Transparency and Deliberation Within the Fomc: a Computational Linguistics Approach

Stephen Hansen (UPF)
Michael McMahon (Warwick)
Andrea Prat (Columbia)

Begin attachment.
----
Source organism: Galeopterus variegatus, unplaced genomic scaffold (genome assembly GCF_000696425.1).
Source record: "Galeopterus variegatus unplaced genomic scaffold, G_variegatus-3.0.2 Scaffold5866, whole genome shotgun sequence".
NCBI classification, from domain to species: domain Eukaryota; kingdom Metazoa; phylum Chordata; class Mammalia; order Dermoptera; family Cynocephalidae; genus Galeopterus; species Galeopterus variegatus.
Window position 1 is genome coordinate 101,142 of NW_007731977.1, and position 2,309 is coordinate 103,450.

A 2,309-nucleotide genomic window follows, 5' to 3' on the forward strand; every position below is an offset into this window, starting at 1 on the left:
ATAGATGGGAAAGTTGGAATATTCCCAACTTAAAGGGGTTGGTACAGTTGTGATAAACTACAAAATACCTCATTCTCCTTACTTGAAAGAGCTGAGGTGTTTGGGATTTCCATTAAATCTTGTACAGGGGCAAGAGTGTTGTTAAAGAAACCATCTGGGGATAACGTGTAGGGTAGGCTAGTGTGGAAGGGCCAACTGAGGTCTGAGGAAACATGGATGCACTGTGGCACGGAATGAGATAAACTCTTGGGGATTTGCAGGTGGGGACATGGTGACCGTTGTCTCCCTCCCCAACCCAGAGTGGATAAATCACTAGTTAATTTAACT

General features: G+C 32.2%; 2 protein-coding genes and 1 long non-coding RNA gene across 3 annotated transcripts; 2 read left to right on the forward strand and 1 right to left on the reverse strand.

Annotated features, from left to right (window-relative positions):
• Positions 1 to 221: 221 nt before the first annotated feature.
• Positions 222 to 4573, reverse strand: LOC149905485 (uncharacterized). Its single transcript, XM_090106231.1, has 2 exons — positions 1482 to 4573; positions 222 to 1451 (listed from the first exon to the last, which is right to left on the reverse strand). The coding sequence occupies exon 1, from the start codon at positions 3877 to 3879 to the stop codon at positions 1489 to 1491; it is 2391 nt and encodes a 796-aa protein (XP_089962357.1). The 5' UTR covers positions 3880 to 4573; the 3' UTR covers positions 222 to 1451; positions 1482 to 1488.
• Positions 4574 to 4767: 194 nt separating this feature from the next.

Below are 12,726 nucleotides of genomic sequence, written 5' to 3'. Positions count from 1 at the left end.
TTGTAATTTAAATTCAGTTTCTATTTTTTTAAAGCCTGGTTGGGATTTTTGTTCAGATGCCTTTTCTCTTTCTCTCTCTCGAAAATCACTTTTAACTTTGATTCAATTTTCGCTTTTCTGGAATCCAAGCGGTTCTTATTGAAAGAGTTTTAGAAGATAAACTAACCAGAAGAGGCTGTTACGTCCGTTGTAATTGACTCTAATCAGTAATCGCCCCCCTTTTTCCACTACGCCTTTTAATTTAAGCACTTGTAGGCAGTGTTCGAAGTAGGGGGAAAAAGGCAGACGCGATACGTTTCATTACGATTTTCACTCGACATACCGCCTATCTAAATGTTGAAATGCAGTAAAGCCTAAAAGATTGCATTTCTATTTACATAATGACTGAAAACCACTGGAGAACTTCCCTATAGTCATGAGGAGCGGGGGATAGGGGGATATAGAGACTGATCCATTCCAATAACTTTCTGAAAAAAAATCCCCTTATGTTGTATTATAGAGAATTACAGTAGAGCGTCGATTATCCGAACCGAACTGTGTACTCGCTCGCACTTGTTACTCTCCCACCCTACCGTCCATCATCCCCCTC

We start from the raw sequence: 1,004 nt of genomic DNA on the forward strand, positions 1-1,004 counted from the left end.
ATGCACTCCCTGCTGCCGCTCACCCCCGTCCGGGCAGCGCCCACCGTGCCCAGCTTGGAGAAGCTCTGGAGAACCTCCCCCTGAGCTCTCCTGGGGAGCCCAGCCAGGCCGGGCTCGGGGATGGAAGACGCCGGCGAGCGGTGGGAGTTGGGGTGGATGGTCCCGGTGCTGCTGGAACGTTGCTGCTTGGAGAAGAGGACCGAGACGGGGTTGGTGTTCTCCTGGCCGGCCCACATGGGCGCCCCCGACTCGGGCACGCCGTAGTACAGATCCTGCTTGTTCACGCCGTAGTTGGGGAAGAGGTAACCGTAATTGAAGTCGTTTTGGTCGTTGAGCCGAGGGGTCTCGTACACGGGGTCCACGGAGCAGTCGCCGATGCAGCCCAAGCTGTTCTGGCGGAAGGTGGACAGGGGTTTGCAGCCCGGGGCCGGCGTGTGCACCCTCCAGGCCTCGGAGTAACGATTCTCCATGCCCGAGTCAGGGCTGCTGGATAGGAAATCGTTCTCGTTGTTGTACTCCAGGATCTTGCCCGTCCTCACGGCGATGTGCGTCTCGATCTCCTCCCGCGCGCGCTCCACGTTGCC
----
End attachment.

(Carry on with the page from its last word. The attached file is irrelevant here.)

Abstract: How does transparency, a key feature of central bank design, affect monetary policymakers’ deliberations? We answer this question with a natural experiment in the Federal Open Market Committee in 1993 and computational linguistics algorithms. Theory predicts a positive discipline effect and negative conformity effect. We first find large behavioural responses to transparency. We then propose a difference-in-differences approach inspired by the career concerns literature, and find evidence for both effects. Finally, we use an influence measure that suggests the positive effect dominates.

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